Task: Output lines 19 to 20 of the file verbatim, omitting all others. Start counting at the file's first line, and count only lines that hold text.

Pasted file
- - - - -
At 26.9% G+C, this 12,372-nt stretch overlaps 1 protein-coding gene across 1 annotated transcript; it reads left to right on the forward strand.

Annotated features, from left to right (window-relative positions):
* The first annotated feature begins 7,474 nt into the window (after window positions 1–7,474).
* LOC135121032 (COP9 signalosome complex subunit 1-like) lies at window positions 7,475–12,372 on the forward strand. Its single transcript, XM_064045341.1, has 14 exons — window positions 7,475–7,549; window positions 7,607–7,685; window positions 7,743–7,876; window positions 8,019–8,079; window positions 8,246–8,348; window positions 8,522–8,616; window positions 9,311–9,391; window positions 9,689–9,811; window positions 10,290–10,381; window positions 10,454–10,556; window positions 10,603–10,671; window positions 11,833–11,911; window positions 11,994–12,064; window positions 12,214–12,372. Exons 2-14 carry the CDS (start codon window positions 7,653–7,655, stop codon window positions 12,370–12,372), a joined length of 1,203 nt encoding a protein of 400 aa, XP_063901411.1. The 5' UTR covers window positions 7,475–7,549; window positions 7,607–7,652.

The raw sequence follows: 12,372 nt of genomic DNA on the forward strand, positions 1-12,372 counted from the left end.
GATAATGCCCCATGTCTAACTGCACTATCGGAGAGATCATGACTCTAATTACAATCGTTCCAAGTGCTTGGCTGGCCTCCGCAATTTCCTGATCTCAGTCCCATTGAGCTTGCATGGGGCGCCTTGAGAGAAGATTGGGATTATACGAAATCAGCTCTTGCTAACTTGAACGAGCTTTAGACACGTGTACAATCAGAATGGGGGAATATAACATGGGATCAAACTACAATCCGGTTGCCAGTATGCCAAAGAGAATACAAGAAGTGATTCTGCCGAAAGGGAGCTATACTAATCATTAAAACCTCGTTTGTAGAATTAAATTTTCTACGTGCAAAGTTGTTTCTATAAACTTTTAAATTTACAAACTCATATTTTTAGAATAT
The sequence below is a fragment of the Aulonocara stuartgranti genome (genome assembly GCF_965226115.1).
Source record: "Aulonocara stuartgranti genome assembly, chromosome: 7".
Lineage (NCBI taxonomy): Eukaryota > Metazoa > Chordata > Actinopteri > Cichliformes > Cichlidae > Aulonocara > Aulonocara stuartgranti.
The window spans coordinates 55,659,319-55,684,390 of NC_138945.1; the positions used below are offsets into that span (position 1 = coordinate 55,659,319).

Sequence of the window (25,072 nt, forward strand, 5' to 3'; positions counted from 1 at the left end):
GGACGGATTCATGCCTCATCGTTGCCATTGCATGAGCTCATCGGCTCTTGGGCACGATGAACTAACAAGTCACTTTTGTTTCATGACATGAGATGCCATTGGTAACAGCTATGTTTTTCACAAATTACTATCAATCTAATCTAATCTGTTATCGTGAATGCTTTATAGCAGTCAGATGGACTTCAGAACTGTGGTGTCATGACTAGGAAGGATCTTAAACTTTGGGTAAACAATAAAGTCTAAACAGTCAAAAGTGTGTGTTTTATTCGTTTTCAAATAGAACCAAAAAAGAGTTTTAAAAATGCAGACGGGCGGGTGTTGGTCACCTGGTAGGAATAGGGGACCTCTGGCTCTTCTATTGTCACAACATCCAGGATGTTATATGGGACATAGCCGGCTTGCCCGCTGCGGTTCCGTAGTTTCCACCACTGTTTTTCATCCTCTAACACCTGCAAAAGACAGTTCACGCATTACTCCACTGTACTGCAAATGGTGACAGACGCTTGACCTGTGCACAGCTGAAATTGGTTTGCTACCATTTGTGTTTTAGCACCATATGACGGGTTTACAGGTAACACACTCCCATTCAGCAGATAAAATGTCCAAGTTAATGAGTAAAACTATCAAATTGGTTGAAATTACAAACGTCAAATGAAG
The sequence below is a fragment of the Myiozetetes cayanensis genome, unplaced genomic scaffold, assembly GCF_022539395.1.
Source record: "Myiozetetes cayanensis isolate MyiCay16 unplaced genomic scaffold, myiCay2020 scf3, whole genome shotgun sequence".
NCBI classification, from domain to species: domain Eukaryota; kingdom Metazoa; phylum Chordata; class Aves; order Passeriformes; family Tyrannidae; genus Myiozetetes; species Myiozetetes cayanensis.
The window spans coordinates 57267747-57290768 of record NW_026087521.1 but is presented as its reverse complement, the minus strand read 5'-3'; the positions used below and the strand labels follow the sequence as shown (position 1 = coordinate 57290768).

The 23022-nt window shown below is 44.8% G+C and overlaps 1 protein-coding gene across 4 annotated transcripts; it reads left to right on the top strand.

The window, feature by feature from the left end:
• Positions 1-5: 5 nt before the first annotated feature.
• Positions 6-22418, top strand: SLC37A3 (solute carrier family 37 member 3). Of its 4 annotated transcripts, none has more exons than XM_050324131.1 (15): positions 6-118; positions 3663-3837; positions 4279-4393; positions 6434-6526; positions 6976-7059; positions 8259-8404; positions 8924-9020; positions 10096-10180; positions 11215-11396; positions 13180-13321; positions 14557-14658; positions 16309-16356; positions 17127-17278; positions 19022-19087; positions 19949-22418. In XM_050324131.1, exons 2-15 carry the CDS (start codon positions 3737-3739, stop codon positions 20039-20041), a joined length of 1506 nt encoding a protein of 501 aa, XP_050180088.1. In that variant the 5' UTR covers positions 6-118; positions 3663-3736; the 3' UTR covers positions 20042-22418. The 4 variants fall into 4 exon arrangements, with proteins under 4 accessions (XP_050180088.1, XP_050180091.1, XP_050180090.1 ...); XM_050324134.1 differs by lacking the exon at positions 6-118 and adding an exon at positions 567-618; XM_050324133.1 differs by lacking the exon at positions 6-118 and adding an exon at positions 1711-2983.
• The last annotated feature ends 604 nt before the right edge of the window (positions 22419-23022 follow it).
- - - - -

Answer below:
• Positions 1-5: 5 nt before the first annotated feature.
• Positions 6-22418, top strand: SLC37A3 (solute carrier family 37 member 3). Of its 4 annotated transcripts, none has more exons than XM_050324131.1 (15): positions 6-118; positions 3663-3837; positions 4279-4393; positions 6434-6526; positions 6976-7059; positions 8259-8404; positions 8924-9020; positions 10096-10180; positions 11215-11396; positions 13180-13321; positions 14557-14658; positions 16309-16356; positions 17127-17278; positions 19022-19087; positions 19949-22418. In XM_050324131.1, exons 2-15 carry the CDS (start codon positions 3737-3739, stop codon positions 20039-20041), a joined length of 1506 nt encoding a protein of 501 aa, XP_050180088.1. In that variant the 5' UTR covers positions 6-118; positions 3663-3736; the 3' UTR covers positions 20042-22418. The 4 variants fall into 4 exon arrangements, with proteins under 4 accessions (XP_050180088.1, XP_050180091.1, XP_050180090.1 ...); XM_050324134.1 differs by lacking the exon at positions 6-118 and adding an exon at positions 567-618; XM_050324133.1 differs by lacking the exon at positions 6-118 and adding an exon at positions 1711-2983.